Crockford PM, Gupta DM, Grace MG. Requirements for Admission to Medical School: How Many Years of University Study Are Necessary. CMAJ. 1995 Dec 1;153(11):1595-600. PubMed PMID: 7489552.
* Article titles in AMA citation format should be in sentence-case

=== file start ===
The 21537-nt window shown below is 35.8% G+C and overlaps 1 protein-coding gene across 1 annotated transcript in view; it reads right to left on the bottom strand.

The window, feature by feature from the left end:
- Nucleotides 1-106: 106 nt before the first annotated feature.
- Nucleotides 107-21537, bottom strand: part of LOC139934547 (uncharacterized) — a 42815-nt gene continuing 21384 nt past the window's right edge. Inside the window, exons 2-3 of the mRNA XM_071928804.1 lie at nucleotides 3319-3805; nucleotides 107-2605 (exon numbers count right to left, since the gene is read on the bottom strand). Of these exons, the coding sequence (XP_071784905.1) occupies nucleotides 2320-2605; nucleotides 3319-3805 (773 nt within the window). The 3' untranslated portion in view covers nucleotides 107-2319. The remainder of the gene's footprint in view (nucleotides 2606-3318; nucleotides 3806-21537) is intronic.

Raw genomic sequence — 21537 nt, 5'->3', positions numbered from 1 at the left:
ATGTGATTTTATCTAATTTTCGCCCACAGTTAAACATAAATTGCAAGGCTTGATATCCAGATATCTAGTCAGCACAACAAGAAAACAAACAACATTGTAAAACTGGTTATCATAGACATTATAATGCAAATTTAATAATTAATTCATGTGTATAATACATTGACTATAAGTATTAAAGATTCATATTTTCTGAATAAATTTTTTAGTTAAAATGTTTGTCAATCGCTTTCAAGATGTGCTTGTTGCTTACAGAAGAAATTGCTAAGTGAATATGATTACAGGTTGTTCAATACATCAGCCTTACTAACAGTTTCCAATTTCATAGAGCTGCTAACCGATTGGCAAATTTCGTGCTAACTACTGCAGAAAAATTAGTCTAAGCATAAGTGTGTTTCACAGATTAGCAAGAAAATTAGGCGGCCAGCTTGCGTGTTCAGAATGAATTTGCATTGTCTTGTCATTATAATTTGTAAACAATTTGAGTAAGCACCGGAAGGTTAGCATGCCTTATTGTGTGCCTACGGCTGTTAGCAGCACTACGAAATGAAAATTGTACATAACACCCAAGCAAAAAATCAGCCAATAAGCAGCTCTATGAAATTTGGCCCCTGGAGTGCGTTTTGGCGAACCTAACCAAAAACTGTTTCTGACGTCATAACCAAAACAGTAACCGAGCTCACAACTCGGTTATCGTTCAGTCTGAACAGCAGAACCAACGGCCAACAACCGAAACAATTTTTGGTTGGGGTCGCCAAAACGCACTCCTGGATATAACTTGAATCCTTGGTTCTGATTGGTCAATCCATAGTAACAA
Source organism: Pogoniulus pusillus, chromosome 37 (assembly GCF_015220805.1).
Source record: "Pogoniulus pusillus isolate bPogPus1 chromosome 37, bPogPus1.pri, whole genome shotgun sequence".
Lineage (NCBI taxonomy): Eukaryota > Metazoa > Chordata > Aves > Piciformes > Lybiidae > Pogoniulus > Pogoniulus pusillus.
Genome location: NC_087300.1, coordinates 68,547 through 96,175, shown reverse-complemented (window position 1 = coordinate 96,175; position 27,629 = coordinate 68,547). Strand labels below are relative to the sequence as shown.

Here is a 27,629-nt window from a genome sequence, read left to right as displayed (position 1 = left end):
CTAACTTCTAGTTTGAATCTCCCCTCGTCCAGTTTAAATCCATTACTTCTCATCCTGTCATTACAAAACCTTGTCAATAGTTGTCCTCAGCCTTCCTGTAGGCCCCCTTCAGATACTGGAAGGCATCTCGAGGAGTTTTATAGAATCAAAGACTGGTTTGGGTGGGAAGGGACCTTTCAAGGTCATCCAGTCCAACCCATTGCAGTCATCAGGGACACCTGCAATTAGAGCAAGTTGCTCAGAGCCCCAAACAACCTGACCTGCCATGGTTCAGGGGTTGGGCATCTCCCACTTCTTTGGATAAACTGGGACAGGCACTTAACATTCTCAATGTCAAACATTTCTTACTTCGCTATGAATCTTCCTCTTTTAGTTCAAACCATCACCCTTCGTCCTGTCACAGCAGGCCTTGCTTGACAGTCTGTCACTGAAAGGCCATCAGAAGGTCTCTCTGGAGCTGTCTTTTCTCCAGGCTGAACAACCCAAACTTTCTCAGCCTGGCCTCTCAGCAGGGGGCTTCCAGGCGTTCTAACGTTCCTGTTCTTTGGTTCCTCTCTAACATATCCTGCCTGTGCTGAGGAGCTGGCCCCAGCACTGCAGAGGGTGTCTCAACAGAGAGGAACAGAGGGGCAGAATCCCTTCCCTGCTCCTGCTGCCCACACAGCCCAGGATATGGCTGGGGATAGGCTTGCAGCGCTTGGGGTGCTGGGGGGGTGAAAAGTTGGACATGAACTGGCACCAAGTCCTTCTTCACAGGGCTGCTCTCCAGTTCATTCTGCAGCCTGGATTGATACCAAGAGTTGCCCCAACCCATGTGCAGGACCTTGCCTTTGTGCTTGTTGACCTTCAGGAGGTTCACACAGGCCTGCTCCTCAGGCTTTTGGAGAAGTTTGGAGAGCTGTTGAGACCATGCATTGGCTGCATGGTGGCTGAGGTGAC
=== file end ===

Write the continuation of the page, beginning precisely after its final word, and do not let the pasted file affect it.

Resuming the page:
TY - JOUR T1 - Requirements for admission to medical school: how many years of university study are necessary? AU - Crockford,P M, AU - Gupta,D M, AU - Grace,M G, PY - 1995/12/1/pubmed PY - 1995/12/1/medline PY - 1995/12/1/entrez SP - 1595 EP - 600 JF - CMAJ : Canadian Medical Association journal = journal de l'Association medicale canadienne JO - CMAJ VL - 153 IS - 11 N2 - OBJECTIVE: To assess whether students admitted to medical school after completing 2 years of undergraduate study performed as well as those admitted after longer periods of undergraduate study in terms of broad patient-care skills measured at the time of graduation. DESIGN: Retrospective study. SETTING: University of Alberta, Edmonton. PARTICIPANTS: Graduates of the classes of 1990 and 1991, of the 226 graduates 133 had entered medical school after 2 years of undergraduate training, 39 after 3 years and 54 after 4 or more years. Eight students had been excluded because they were either transfer students or international students. OUTCOME MEASURES: Objective and subjective assessments of the main clinical rotations (internal medicine, obstetrics and gynecology, pediatrics, psychiatry, radiology and surgery), results of the faculty's final comprehensive examination and of the Medical Council of Canada's Qualifying Examination. RESULTS: The students who had completed 2 years of undergraduate study before medical school were significantly younger than those who had completed 3 years and those who had completed 4 or more years (mean age [and standard deviation (SD)] 20.5 [2.1], 21.5 [2.4] and 25.1 [4.4] years respectively, p < 0.001). They also had a significantly higher mean grade point average (GPA) for the prerequisite courses for admission to medical school than those with 3 years and those with 4 or more years of undergraduate study (8.26 [SD 0.3], 7.95 [SD 0.3] and 7.80 [SD 0.5] respectively, p < 0.001). The overall mean GPA for the best 2 years of undergraduate study did not differ significantly between the three groups. The students with 2 years of undergraduate study had a significantly lower mean score for the pre-entry interview than those who had 4 or more years of undergraduate study (32.1 [SD 7.6] v. 38.3 [SD 8.5], p < 0.001). There were no significant differences between the three groups in the results of any of the subjective or objective outcome measures. CONCLUSION: Students who completed 2 years of undergraduate study before admission to medical school were able to achieve a satisfactory level of competency and maturity by the end of medical school. The 2-year option for entrance into medical school should be reconsidered. SN - 0820-3946 UR - https://www.unboundmedicine.com/medline/citation/7489552/Requirements_for_admission_to_medical_school:_how_many_years_of_university_study_are_necessary L2 - http://www.cmaj.ca/cgi/pmidlookup?view=reprint&amp;pmid=7489552 DB - PRIME DP - Unbound Medicine ER -